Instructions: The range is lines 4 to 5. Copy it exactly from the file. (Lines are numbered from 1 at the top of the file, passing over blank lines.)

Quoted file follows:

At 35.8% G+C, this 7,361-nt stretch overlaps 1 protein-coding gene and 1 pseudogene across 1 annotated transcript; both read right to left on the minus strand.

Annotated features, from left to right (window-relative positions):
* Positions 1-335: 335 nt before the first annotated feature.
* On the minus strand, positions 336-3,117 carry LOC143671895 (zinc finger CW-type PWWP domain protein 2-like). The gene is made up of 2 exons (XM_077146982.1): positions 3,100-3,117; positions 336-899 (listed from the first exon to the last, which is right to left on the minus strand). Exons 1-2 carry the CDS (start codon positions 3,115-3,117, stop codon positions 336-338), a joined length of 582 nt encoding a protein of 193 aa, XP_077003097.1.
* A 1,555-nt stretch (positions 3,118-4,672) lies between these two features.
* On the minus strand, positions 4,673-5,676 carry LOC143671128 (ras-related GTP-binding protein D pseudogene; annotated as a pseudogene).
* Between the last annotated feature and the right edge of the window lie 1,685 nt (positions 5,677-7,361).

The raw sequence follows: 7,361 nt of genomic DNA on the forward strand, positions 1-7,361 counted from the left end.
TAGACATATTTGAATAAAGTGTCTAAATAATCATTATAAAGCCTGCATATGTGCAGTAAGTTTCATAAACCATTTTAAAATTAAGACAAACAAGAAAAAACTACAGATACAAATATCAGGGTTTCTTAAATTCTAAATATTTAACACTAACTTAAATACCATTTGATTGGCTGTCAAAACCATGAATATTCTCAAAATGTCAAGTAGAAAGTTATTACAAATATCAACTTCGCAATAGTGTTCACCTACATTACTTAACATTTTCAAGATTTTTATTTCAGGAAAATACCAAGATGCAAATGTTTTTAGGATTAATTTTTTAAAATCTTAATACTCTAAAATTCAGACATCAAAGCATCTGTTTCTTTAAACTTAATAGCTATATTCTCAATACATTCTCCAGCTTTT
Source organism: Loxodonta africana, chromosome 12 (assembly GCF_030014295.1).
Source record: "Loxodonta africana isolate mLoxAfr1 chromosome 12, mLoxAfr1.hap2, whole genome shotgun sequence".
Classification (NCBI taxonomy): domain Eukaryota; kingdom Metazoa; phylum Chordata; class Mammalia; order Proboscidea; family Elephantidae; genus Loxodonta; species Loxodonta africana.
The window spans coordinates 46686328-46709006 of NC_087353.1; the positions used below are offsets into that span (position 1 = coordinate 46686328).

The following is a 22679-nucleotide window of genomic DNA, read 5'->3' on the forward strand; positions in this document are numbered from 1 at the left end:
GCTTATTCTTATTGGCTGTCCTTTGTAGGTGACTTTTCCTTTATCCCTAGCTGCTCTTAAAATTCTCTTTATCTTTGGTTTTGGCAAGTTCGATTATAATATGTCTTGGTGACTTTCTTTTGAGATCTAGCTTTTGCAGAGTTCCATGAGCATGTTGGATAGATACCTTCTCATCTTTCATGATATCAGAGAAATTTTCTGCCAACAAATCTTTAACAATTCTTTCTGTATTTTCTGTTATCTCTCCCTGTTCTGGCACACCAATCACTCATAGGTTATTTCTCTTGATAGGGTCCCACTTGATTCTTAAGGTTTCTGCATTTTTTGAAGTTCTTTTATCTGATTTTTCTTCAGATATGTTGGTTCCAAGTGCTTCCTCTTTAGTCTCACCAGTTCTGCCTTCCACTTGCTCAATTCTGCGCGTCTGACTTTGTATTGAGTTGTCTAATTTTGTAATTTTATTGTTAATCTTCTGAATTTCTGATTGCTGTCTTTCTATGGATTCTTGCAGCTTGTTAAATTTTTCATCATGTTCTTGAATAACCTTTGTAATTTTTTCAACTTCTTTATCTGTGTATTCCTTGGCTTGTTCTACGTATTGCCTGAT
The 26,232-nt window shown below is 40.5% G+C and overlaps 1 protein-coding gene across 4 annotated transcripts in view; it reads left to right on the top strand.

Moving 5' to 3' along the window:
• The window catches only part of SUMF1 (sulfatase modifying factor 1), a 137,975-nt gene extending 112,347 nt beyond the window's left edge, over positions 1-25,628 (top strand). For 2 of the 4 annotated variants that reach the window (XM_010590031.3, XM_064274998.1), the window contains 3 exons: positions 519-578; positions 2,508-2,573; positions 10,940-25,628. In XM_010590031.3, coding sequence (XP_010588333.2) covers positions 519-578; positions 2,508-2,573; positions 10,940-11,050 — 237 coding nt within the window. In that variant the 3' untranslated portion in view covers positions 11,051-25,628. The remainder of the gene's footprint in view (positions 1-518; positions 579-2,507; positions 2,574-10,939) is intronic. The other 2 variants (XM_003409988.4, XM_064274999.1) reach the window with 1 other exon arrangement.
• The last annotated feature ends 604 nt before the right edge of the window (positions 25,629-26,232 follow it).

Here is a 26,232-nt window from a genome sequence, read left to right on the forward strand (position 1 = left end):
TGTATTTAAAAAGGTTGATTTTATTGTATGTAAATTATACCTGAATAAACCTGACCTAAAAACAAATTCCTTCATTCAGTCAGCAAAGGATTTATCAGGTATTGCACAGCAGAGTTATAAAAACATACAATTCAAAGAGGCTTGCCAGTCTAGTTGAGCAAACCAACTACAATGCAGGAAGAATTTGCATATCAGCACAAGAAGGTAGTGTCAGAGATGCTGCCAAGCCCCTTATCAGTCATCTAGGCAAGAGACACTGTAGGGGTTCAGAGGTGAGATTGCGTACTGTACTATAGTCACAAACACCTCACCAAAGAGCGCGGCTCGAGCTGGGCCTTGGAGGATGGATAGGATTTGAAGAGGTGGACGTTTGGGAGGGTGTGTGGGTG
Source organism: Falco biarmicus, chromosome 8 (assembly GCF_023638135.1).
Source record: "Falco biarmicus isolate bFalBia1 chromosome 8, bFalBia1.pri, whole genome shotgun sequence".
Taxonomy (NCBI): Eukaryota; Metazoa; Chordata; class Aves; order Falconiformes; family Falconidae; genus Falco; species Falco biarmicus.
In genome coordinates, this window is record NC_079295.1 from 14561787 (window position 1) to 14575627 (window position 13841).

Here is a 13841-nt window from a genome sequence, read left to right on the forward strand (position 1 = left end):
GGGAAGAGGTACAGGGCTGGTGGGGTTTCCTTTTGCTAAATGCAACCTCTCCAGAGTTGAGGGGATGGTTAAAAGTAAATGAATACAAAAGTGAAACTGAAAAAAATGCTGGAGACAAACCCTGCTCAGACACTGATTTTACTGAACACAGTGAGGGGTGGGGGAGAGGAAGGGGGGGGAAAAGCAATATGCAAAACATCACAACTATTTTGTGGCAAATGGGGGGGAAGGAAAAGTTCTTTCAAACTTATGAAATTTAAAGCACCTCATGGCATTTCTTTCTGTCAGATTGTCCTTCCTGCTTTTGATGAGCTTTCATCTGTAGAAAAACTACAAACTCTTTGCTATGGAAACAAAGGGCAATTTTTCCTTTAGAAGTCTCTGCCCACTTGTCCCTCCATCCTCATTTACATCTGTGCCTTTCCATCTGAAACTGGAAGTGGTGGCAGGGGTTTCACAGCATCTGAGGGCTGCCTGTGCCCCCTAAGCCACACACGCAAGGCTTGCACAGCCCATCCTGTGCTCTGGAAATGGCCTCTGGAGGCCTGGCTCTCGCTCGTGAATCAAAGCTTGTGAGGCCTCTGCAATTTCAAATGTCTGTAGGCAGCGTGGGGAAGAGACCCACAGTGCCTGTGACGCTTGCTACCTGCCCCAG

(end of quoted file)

* On the minus strand, positions 336-3,117 carry LOC143671895 (zinc finger CW-type PWWP domain protein 2-like). The gene is made up of 2 exons (XM_077146982.1): positions 3,100-3,117; positions 336-899 (listed from the first exon to the last, which is right to left on the minus strand). Exons 1-2 carry the CDS (start codon positions 3,115-3,117, stop codon positions 336-338), a joined length of 582 nt encoding a protein of 193 aa, XP_077003097.1.
* A 1,555-nt stretch (positions 3,118-4,672) lies between these two features.